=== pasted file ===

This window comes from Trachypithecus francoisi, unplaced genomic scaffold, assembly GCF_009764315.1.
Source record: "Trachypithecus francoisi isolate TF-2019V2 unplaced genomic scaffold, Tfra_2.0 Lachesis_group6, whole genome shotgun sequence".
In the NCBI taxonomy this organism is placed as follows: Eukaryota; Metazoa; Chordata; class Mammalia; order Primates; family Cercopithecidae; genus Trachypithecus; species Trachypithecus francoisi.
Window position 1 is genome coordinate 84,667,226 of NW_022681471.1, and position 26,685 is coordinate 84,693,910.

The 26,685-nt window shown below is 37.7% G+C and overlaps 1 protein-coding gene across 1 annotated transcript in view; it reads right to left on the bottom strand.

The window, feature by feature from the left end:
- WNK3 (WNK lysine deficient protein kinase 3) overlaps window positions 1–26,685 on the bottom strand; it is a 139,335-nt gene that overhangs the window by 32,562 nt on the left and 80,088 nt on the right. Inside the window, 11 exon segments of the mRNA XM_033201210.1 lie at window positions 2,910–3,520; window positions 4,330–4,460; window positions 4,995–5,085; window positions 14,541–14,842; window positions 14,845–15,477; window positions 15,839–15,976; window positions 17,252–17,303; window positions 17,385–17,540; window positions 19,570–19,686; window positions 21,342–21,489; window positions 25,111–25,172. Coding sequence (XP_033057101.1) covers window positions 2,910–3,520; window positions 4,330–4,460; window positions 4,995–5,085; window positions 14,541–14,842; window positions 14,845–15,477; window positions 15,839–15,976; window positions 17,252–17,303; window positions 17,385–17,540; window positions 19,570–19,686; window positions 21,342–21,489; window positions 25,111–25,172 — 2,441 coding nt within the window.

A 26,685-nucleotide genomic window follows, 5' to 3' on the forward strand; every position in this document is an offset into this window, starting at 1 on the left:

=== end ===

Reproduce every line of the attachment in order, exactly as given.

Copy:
This window comes from Trachypithecus francoisi, unplaced genomic scaffold, assembly GCF_009764315.1.
Source record: "Trachypithecus francoisi isolate TF-2019V2 unplaced genomic scaffold, Tfra_2.0 Lachesis_group6, whole genome shotgun sequence".
In the NCBI taxonomy this organism is placed as follows: Eukaryota; Metazoa; Chordata; class Mammalia; order Primates; family Cercopithecidae; genus Trachypithecus; species Trachypithecus francoisi.
Window position 1 is genome coordinate 84,667,226 of NW_022681471.1, and position 26,685 is coordinate 84,693,910.

The 26,685-nt window shown below is 37.7% G+C and overlaps 1 protein-coding gene across 1 annotated transcript in view; it reads right to left on the bottom strand.

The window, feature by feature from the left end:
- WNK3 (WNK lysine deficient protein kinase 3) overlaps window positions 1–26,685 on the bottom strand; it is a 139,335-nt gene that overhangs the window by 32,562 nt on the left and 80,088 nt on the right. Inside the window, 11 exon segments of the mRNA XM_033201210.1 lie at window positions 2,910–3,520; window positions 4,330–4,460; window positions 4,995–5,085; window positions 14,541–14,842; window positions 14,845–15,477; window positions 15,839–15,976; window positions 17,252–17,303; window positions 17,385–17,540; window positions 19,570–19,686; window positions 21,342–21,489; window positions 25,111–25,172. Coding sequence (XP_033057101.1) covers window positions 2,910–3,520; window positions 4,330–4,460; window positions 4,995–5,085; window positions 14,541–14,842; window positions 14,845–15,477; window positions 15,839–15,976; window positions 17,252–17,303; window positions 17,385–17,540; window positions 19,570–19,686; window positions 21,342–21,489; window positions 25,111–25,172 — 2,441 coding nt within the window.

A 26,685-nucleotide genomic window follows, 5' to 3' on the forward strand; every position in this document is an offset into this window, starting at 1 on the left: